Rose, Henry

On a warm Fall day along a bluff overlooking the Mississippi River a group of nearly 35 people gathered just over a ridge in historic Linwood Cemetery in Dubuque, Iowa. The spectators gathered to watch members of Robert Mitchell Camp No. 206 of the Sons of Union Veterans of the Civil War (SUVCW) mark the heretofore unmarked and forgotten grave of Henry Charles Rose.

Dr. Henry Charles Rose (b. circa 1847 – d. Dec 17, 1919) was an African American man born in the antebellum South in the town of Louisiana in Pike County, Missouri, 90 miles north of St. Louis. Due to a lack of detailed records or biography, it is unknown if Rose was born an enslaved person or free. He passed away in Dubuque in 1919.

Rose was a self-made man who continued to better himself and the human condition of his fellow African Americans and all of mankind throughout his life. Rose was a respected Dubuque community leader who helped organize Dubuque Emancipation Day celebrations, established African American benevolent societies including the Dubuque A.F. & A.M. Masonic Lodge and the International Order of Twelve, was active in the local A.M.E. Church, and was a mentor to numerous young Black men in Dubuque. In the mid-1890s, Rose became a chiropodist and started practicing podiatry in an office in the hotel in which he worked as a porter and boot black, today’s Hotel Julien Dubuque. 

Census records and newspaper articles over three decades show Rose honorably served the 11th Missouri State Militia Cavalry, Company E, during the Civil War from 1862-65. It is unclear whether Rose was an enlisted soldier in the 11th Missouri, or more likely, contracted as non-combatant military personnel serving the company quartermaster. It is clear he was recognized by his White comrades and fellow Dubuque veterans for his service to the Union cause. Dubuque’s General C.S. Bentley and the Iowa National Guard chose Rose to organize and run the officer’s headquarters at the Waterloo, Iowa, National Guard encampment in 1882. Several officers were quoted in the newspapers praising Rose’s stewardship and referring to him as an “old caterer to military companies and encampments…”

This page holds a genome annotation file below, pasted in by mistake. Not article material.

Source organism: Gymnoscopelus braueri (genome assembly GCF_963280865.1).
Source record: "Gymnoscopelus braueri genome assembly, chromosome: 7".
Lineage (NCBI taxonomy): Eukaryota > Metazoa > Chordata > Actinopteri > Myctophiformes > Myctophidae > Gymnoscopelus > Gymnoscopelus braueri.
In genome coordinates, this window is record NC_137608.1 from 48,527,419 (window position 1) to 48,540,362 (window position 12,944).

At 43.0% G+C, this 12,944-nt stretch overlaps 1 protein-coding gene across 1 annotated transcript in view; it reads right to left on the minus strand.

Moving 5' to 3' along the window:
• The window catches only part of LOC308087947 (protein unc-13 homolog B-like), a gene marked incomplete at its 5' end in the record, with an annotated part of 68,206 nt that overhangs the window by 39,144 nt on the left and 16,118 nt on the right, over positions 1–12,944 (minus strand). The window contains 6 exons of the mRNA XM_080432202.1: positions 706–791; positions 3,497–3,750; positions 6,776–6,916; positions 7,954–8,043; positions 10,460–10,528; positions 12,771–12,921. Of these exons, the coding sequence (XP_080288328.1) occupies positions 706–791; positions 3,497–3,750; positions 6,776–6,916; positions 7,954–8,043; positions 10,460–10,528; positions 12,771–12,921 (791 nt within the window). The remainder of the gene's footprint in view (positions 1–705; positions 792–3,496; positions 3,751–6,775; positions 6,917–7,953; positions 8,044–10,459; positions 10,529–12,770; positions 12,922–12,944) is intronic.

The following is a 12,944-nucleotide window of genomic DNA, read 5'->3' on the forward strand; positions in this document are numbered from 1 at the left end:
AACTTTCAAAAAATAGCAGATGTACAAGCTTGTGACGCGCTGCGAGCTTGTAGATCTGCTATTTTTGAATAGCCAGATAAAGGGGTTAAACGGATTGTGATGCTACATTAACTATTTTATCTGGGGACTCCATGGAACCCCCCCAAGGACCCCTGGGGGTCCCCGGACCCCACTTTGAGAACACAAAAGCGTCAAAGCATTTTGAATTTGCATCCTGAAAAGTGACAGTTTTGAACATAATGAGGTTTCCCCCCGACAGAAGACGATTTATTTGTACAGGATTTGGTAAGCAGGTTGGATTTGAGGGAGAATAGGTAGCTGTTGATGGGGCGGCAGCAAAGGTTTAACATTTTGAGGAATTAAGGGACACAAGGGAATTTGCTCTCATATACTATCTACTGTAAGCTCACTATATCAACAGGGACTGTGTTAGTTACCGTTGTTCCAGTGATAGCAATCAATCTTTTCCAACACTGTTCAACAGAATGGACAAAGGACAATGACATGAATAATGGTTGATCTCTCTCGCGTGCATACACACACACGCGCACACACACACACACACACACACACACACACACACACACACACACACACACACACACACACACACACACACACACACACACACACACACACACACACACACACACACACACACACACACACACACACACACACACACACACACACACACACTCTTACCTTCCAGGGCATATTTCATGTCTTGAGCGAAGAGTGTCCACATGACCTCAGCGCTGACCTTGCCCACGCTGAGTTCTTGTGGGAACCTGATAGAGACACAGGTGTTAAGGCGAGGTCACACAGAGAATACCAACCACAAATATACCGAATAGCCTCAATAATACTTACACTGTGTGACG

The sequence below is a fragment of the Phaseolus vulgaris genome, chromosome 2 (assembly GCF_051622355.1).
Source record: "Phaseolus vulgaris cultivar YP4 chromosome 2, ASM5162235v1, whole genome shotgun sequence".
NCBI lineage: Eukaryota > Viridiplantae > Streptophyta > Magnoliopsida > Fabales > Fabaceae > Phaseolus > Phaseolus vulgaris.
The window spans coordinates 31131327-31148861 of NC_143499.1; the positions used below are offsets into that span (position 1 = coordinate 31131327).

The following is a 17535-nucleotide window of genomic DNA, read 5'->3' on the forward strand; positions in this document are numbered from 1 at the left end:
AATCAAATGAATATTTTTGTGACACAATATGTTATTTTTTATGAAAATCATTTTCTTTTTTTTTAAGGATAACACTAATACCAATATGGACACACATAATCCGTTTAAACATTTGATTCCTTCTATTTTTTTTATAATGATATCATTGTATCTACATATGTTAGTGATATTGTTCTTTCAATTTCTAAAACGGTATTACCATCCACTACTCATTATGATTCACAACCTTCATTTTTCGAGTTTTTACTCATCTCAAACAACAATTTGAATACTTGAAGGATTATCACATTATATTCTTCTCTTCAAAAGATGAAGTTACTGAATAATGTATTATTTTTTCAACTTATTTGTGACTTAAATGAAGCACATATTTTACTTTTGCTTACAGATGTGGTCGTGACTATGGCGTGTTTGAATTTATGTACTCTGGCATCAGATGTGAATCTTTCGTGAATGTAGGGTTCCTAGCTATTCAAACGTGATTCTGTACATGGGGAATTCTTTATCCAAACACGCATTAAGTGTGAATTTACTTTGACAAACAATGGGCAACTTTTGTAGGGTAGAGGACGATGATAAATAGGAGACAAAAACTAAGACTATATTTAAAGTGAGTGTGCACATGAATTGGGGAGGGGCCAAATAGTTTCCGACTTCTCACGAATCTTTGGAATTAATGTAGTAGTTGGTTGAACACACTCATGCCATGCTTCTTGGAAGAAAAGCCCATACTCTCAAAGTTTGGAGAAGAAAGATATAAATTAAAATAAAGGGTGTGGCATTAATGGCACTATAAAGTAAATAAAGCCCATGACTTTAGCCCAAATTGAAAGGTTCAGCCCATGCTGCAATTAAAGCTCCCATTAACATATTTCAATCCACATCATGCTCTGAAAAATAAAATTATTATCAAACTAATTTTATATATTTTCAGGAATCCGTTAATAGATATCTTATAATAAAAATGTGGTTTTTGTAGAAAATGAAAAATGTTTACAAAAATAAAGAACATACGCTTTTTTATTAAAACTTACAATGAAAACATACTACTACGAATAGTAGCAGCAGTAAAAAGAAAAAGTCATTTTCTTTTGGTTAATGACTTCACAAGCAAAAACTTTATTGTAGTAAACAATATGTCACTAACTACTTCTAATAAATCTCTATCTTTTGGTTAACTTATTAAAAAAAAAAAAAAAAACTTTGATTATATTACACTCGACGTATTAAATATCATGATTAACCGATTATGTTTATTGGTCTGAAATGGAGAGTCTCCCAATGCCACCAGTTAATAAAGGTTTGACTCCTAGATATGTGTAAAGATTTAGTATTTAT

While researching Henry Rose, a search of the local cemetery revealed he was in an unmarked grave. Further investigation validated the fact Rose, along with his German-born wife Kathrine and a baby Rose, were buried in section 1E, plot 13 in Linwood Cemetery. Upon validation, an effort was undertaken by Robert Mitchell Camp No. 206 to raise funds, procure headstones, and mark the grave of Rose, his wife, and their child.

On October 1, 2023, Mitchell Camp No. 206 was joined by the Dubuque NAACP, the 3rd Iowa Light Artillery, the Galena Generals, and musicians and singers from the University of Dubuque to celebrate the life and service of Henry Rose and to mark the grave of Rose and his wife and one of their children.

The ceremony opened with Ann Duchow playing Ashokan Farewell on the violin while the SUVCW color guard, consisting of Brothers Karl Geesaman, David Haverkamp, and an original camp founding member Dennis Geesaman, advanced the colors to the grave of the Roses under the watchful eye of sentinel Br. Matt Schwalm. Chaplain Charlie Tharp of the 3rd Iowa Light Artillery offered an invocation remembering all who served. Camp Commander John Pregler offered a eulogy to the life and service of Henry Rose followed by the laying of a wreath of grapevine, evergreen, and red, yellow, and white roses on the grave by another founding camp member Br. Richard Camp. The NAACP Dubuque chapter laid flowers on the grave, followed by Commander Pregler planting a flag on the grave while reminding all present what the flag represented to those who served the Union.

The placing of the flag was followed by a cannon salute by the 3rd Iowa L.A. and the playing of Taps by Mackenzie Young. The retiring of the colors proceeded along with the singing of the Battle Hymn of the Republic, led by Kristen Eby and members of the University of Dubuque choir. With the last “Glory! Glory! Hallelujah! His truth is marching on” came the end of the ceremony.

Robert Mitchell Camp No. 206 is proud to recognize Henry Rose for his service to the 11th Missouri State Militia Cavalry and to the preservation of the Union, whether as a soldier or as non-combatant military personnel. Salute!

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